Will winning algorithm be used as rationale to boot patients?

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I'm brand new here and haven't seen all the posts so forgive me if I am probing into an area already covered. It seems like a truly good algorithm could be used to pre-emptively identify patients that may have future problems and try to help them before a problem becomes acute. Alternatively, a nasty scrooge type could use the information to identify potentially costly patients to boot from the health care program. I'm not saying this would be a problem for me, since I don't have much in the way of a conscience and there is very little chance that I will come up with anything worthwhile anyway. But for those that do have a conscience, has there been any pronouncement, legally binding or otherwise, to the effect that the resulting winning algorithm will not be used as an input in the decision to terminate a policy.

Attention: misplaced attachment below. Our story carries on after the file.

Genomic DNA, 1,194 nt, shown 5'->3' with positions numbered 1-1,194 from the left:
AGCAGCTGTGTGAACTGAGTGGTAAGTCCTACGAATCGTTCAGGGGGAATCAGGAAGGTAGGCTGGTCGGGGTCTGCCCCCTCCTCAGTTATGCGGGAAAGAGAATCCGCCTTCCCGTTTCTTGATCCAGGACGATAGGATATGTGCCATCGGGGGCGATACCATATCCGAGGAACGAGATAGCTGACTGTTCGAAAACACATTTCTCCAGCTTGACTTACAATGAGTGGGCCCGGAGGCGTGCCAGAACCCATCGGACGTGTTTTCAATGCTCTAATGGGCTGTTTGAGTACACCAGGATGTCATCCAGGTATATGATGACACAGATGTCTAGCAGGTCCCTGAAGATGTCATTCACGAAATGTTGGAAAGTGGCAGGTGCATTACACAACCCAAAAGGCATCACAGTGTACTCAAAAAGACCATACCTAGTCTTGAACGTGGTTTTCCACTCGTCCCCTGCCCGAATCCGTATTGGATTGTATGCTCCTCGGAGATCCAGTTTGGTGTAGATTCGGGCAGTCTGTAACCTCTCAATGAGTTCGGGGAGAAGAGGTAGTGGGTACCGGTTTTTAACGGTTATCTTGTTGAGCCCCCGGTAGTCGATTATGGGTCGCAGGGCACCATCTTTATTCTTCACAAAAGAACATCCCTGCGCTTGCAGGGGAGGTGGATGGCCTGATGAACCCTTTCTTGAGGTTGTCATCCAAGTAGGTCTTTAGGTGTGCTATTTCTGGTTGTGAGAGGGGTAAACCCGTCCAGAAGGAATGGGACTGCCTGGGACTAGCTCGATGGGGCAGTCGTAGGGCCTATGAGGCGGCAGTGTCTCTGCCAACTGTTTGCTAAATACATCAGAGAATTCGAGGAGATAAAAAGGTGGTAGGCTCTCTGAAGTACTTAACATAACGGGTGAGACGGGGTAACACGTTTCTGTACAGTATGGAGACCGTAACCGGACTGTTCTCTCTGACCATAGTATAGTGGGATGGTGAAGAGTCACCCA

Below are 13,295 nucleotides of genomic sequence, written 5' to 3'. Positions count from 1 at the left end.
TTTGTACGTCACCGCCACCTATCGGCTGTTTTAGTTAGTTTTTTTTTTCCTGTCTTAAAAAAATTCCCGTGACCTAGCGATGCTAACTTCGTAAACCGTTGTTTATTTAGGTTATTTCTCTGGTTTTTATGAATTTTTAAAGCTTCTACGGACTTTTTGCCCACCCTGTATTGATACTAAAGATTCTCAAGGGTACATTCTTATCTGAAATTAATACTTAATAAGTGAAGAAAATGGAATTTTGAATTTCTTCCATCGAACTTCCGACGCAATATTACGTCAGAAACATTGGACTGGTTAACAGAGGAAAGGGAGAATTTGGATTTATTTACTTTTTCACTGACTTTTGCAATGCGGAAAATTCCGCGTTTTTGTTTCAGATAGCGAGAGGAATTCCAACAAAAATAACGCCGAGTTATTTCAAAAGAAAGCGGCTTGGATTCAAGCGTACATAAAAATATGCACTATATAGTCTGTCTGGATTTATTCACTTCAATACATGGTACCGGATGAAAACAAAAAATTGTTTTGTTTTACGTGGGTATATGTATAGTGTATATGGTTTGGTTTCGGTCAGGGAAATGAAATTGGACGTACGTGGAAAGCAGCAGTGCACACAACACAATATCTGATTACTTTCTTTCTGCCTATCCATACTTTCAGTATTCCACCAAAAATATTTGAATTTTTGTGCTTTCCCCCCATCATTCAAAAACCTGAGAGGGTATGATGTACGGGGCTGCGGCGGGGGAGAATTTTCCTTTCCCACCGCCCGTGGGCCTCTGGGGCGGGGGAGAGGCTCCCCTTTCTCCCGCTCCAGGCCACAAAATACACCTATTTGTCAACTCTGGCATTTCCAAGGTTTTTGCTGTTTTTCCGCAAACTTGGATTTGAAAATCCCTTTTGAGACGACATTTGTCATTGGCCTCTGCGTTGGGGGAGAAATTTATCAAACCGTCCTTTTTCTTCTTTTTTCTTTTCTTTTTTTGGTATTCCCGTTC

I was fortunate to go to a seminar yesterday where I met someone who was involved in selling software to build these predictive models for the US healthcare industry. He explained that in the US if a patient is re-admitted to hospital within 30 days of being let out, the hospital won't get any money from medicare for the second stay - the hospital has to foot the bill themselves. Hence if they have a model to predict who is going to be re-admitted, they can take action, such as sending a nurse around to their house to make sure they take their medicine. He also mentioned one of the biggest drivers of the re-admittance model was patients on anti-depressants.
I know this is a bit different in that we are predicting for next year, but the idea is probably the same.

Sali Mali: Changes to payment policies are driving the lion's share of health care industry interest in predictive modeling. The re-admission rules aren't for all conditions, but are for a subset of conditions where the U.S. Center for Medicare and Medicaid Services (CMMS) has decided that re-admissions have a lot to do with what the hospital does or doesn't do when the patient is admitted in the first place.

There's another set of investigations happening on the payer (insurance side) because legislation says that after a certain date, you can't reject a patient because of a pre-existing condition. So now the focus shifts to intervening to keep people with existing conditions from getting sicker (and more expensive).


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